Affecting 30 million individuals within the United States alone, osteoarthritis is a debilitating and painful condition that results due to the wearing away of cartilage, generating friction in the joints as unprotected bones rub against each other. While it may appear in virtually any joint, it is most prevalent in the hands, hips, knees, lower back, and neck.
Given that it’s so common, it is important for everyone to know the basics of osteoarthritis and what you should do if you or a senior you love is diagnosed. The following important information can help.
- What causes osteoarthritis? While a precise cause is not known, it typically strikes senior loved ones and those whose bodies are not able to repair joint tissue.
- Am I at an increased risk? There are specific risk factors:
- Age (most typical in those over age 40)
- Trauma or overuse of a joint
- Gender (more widespread in females than males)
- Career (people performing repetitive tasks)
- Certain medical conditions (such as other types of arthritis, joint or cartilage abnormalities, misalignment associated with ankle, knee, or hip, bone diseases)
- What are the symptoms? Initially, there may be no significant symptoms, but as osteoarthritis advances, signs range from stiffness, swelling, and pain that is more severe after the joint has been at rest for some time, along with warmth, and trouble moving the joint, and/or a cracking sound when the joint is moved.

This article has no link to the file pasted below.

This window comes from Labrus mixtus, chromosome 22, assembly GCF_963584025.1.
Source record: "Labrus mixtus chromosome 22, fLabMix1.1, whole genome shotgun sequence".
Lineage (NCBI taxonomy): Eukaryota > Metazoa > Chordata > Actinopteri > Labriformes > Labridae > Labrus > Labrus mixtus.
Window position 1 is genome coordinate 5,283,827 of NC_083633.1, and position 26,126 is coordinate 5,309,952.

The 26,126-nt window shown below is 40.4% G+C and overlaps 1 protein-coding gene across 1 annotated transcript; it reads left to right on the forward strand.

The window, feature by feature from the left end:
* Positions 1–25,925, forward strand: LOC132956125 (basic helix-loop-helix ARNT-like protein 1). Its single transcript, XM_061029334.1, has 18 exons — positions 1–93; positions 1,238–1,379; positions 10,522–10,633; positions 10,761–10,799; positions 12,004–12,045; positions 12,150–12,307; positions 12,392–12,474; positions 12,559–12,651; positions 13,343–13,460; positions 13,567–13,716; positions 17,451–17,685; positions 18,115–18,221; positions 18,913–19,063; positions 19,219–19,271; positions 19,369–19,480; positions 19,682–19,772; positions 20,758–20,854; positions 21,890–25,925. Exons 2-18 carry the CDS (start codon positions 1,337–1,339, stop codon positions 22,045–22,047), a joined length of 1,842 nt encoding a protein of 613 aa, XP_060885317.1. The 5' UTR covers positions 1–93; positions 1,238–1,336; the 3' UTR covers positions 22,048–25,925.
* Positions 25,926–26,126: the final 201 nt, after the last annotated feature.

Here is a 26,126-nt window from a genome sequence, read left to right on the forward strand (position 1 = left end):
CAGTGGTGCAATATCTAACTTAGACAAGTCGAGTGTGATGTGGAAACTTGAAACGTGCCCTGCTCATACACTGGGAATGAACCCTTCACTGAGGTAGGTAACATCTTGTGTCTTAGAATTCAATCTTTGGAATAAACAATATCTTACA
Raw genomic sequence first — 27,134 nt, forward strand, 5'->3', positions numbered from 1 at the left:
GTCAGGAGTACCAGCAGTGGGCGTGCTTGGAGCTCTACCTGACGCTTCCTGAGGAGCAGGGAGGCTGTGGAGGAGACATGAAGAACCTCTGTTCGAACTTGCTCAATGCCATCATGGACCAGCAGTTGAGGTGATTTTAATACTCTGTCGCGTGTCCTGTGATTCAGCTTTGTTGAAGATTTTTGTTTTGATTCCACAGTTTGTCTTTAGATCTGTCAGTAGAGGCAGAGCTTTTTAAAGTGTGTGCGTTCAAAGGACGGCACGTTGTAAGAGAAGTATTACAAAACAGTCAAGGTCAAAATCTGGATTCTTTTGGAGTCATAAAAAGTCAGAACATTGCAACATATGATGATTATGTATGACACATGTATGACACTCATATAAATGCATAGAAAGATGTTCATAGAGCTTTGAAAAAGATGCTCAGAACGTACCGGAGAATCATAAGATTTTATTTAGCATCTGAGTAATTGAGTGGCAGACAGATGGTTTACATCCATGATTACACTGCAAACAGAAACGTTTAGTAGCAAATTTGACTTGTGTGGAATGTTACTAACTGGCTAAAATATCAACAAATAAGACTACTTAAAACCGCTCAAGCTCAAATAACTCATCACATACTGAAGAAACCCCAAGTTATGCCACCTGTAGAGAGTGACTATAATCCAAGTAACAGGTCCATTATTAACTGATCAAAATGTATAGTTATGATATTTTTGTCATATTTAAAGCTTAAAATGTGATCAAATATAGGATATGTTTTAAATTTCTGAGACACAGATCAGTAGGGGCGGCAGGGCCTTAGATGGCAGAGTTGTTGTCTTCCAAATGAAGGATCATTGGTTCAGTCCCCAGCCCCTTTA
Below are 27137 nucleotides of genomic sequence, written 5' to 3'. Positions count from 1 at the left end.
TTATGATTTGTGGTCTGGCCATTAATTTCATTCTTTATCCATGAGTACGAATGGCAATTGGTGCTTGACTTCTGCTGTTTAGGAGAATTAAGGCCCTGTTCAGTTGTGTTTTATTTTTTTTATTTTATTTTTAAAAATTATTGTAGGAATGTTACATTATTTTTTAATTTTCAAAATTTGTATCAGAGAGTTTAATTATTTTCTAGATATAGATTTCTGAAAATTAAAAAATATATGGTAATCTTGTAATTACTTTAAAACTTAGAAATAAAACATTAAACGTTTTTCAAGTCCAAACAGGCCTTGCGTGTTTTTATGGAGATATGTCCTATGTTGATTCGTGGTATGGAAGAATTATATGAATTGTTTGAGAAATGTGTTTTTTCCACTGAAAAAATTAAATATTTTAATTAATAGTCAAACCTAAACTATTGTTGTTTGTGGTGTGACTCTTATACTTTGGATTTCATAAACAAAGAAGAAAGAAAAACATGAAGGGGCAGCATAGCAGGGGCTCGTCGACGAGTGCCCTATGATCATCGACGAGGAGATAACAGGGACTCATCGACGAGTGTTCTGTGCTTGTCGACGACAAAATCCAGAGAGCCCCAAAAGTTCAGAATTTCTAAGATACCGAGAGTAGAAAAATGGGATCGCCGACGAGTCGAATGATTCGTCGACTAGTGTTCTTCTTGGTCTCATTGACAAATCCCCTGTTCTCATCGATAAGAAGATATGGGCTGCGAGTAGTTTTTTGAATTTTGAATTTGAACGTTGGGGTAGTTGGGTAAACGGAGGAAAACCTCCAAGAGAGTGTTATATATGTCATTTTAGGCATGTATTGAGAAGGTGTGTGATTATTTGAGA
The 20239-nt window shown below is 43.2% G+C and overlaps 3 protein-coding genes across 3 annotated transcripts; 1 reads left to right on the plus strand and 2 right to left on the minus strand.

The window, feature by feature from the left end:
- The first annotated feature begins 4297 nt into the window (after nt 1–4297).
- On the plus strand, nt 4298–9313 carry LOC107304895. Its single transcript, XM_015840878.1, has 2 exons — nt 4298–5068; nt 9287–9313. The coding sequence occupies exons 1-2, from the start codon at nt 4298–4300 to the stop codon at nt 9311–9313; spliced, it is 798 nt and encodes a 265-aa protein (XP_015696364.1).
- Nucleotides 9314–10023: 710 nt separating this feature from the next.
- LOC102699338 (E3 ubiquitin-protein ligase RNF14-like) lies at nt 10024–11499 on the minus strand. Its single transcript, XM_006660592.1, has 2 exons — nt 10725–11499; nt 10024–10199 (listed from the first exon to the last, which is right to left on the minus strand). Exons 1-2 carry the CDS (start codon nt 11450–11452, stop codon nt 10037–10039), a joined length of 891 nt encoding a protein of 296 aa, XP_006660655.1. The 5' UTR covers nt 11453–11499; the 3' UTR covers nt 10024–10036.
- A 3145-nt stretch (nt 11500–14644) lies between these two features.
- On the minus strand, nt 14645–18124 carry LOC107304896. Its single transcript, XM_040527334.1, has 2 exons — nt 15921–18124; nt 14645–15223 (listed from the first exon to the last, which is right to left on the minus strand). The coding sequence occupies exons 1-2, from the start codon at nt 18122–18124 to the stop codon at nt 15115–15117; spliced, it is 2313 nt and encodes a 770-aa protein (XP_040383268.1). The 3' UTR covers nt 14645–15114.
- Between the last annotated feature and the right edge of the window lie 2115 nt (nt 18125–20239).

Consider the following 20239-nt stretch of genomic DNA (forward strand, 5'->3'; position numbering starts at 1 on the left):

- How will the doctor diagnose osteoarthritis? The doctor’s examination should include tests to exclude other possible causes for the pain and swelling inherent in osteoarthritis, including x-rays, MRIs, blood and joint fluid tests.
- What osteoarthritis treatments are available? Although there is no cure or treatment to reverse the damage as a consequence of osteoarthritis, symptoms are generally alleviated through pain medicines, physical therapy and exercise, lifestyle adjustments, assistive devices, and/or surgery.
- Can vitamin supplements help? While a few research reports have indicated that individuals with an insufficient intake of vitamins C, D and K can be at an increased risk of developing osteoarthritis, the American College of Rheumatology has discovered that using supplements of these vitamins, coupled with calcium and omega-3 fatty acids, has not been demonstrated to be safe or effective. It is very important to always remember to check with a medical practitioner prior to taking any supplements.
Home With You Senior Care can assist those with osteoarthritis in a variety of ways, including:
- Help with light housework, laundry, and other activities which can be challenging or cause pain
- Planning and preparing healthy, nutritious meals
- Providing motivation to participate in doctor-recommended exercises
- Providing transportation and accompaniment to medical appointments and procedures
- Picking up prescriptions, grocery shopping, and running other errands
- And many others
Call us at 410-756-0959 for additional helpful resources pertaining to osteoarthritis or other conditions common to aging, and to request a free in-home consultation to learn more about how our highly skilled, fully trained and knowledgeable caregivers in Columbia and the surrounding areas can enhance wellbeing for an older adult you care about.